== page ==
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Workbook is twaddle-ish; go with textbook only.
on August 9, 2010
I like Susan Wise Bauer's curricula in general, and I want to like this workbook. I love the copywork and narration, and it is helpful to have the scope and sequence laid out. BUT... it frustrates me.
1. The literature selections are from wonderful works, but lose 99% of their value when taken OUT OF CONTEXT. For example, Little House in the Big Woods is a great book. But when you read one random paragraph, and copy the sentence "There were no roads." from it....it loses the effect. It might as well be any random sentence made up by a workbook author. If you are using Little House as a read-aloud, it works well to do copywork from it. But my child isn't familiar with the book, so the literary benefit is lost when he reads and copies a miniscule excerpt. I would rather do this same concept but USE THE BOOKS THAT I READ ALOUD for source material.
2. The samples to copy are printed in the midst of white space. For first grade level, it would be helpful to have it written as a HANDWRITING SAMPLE, ON LINES. I am using Handwriting Without Tears, which uses a different type of lined paper, so I am having him write on that instead of in the workbook anyway. But most people use three-lined paper, and that's what is provided for the student to write on. It would make more sense to have the example written on lines as well, so it works better as handwriting practice. It's confusing to be told "copy this" when it actually looks different from what he is expected to produce; there is an unnecessary mental step of translation that he must do to translate "book font" to "handwriting on lines." Eliminating that step would allow him to focus on the content of what he's writing, which is the goal.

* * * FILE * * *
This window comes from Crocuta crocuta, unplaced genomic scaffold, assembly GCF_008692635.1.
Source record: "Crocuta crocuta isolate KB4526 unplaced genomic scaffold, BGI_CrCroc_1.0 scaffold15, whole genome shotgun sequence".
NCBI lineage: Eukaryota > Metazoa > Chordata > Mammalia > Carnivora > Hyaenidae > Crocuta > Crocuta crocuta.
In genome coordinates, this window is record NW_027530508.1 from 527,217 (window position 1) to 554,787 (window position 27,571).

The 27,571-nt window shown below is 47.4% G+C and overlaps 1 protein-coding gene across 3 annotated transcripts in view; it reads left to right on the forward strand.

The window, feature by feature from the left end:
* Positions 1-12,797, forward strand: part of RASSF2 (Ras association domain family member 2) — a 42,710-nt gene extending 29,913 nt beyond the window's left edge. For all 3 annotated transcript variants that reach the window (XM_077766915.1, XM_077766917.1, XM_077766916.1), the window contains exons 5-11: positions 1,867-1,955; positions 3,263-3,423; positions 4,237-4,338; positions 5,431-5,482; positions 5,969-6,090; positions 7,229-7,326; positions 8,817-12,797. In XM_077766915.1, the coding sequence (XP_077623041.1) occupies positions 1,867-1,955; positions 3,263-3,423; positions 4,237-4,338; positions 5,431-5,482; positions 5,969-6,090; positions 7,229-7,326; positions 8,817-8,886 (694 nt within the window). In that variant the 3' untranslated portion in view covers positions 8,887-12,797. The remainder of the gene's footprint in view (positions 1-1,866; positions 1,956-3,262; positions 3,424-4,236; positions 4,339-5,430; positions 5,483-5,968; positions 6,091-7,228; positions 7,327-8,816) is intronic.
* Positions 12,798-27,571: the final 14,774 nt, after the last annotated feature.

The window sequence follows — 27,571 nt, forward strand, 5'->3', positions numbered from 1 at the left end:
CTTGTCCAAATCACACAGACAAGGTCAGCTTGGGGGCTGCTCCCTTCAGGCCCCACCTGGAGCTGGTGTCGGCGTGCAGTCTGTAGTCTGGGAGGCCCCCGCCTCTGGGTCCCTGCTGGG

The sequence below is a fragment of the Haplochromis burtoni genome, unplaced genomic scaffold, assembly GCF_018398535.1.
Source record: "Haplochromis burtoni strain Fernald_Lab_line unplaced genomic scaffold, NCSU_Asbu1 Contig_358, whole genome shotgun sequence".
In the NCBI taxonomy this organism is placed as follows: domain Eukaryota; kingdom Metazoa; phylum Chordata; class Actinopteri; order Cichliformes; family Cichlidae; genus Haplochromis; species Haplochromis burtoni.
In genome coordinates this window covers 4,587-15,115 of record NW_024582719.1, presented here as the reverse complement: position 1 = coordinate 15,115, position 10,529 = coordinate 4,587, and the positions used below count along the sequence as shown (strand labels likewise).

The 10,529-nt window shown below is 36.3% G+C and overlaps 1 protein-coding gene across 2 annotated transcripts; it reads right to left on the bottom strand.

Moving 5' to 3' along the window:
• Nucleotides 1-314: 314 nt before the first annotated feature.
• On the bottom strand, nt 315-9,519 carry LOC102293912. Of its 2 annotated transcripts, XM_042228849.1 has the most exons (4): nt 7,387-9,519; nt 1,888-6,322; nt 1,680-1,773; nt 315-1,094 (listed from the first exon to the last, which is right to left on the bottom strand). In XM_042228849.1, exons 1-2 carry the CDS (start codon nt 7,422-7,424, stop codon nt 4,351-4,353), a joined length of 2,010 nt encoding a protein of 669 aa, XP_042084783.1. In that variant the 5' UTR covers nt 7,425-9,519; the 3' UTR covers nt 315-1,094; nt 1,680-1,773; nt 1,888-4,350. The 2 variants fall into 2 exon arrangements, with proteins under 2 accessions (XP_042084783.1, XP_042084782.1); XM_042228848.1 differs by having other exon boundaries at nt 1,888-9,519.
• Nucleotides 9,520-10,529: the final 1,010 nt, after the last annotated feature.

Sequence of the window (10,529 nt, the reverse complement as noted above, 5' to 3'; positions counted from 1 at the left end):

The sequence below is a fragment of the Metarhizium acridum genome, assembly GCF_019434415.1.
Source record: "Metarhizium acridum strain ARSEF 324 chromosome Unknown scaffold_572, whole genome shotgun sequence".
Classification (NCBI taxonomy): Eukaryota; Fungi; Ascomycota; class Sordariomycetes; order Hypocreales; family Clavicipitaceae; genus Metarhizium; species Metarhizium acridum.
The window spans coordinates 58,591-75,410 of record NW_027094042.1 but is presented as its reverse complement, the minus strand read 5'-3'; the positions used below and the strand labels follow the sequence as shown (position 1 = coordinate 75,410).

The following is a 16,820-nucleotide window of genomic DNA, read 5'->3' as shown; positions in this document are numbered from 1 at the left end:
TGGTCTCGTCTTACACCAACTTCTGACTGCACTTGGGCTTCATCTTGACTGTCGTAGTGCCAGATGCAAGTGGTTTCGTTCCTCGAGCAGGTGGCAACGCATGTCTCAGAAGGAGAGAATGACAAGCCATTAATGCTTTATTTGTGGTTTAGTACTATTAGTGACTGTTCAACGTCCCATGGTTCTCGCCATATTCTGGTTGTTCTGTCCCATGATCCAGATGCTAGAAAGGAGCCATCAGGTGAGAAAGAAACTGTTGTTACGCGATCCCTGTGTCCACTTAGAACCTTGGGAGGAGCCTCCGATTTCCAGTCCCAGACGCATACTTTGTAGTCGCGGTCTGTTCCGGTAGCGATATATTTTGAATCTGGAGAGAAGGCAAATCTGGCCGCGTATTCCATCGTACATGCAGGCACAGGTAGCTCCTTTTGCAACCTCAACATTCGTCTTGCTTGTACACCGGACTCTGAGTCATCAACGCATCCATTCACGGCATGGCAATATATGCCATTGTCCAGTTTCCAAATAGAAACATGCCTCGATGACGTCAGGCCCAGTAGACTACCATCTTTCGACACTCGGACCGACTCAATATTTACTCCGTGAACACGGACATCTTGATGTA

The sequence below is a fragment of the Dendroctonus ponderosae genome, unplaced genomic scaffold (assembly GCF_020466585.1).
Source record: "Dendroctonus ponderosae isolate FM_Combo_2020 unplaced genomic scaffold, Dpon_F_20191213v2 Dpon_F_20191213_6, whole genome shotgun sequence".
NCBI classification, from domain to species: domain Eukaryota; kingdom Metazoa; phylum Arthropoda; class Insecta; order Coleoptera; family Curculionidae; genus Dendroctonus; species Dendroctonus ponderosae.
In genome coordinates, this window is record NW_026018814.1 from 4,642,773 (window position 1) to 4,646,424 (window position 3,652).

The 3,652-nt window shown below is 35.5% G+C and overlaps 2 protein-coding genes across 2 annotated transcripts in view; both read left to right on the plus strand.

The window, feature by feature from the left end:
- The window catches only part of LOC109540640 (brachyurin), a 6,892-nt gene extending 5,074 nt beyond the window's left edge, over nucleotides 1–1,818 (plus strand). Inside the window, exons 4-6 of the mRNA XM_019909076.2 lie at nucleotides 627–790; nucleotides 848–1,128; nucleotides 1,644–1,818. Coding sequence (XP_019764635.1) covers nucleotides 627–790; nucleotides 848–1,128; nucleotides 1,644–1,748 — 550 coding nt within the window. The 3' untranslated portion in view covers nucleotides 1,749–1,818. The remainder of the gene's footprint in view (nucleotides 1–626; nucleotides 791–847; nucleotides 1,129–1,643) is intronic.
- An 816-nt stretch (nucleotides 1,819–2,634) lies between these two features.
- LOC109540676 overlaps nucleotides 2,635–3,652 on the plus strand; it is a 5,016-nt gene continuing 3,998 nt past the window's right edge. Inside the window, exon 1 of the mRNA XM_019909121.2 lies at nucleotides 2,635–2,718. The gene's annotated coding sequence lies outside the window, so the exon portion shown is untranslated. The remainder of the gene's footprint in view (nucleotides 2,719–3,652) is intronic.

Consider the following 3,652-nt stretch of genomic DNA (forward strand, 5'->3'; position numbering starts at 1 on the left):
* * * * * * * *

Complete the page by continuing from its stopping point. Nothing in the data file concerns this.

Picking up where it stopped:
If you want to have someone else choose your copywork and narration passages for you, this is done well. The source material is first rate. But I didn't realize how much I would dislike that since the passages have so much less merit out of their original context. The textbook could be useful to guide your scope and sequence; I think I'll keep it to give me an idea of how to increase the complexity of passages and keep me on track. But I'll pull my own source material from books we are reading.
In case you're wondering, as I was, about the DIFFERENCE BETWEEN TEXTBOOK AND WORKBOOK, here you go:
The TEXTBOOK gives broad scope and sequence for four years, generally grades 1-4. I'm on year one, so this is what it looks like. It basically spells out exactly what to do for one week (including passages), with copywork on days 1&3, narration on 2&4. It provides passages for week one, then for the next 3 weeks it says "follow the same weekly pattern as above", using books of your own choosing. Then it spells out week 5 for you (slight increase in complexity), and you figure out weeks 6-8 for yourself. Follow that pattern for each 4-week cycle. You would use your own handwriting paper or notebook paper. In comparison, the WORKBOOK has passages selected for everyday. They are printed right there in the workbook. Then there is a perforated pull-out page with the copywork sample printed and blank lines for the student to write on. So basically the workbook allows you to follow the textbook, but not have to A) use your own paper, or B) choose your own passages, ever. And those are pretty much the two things I don't like about it.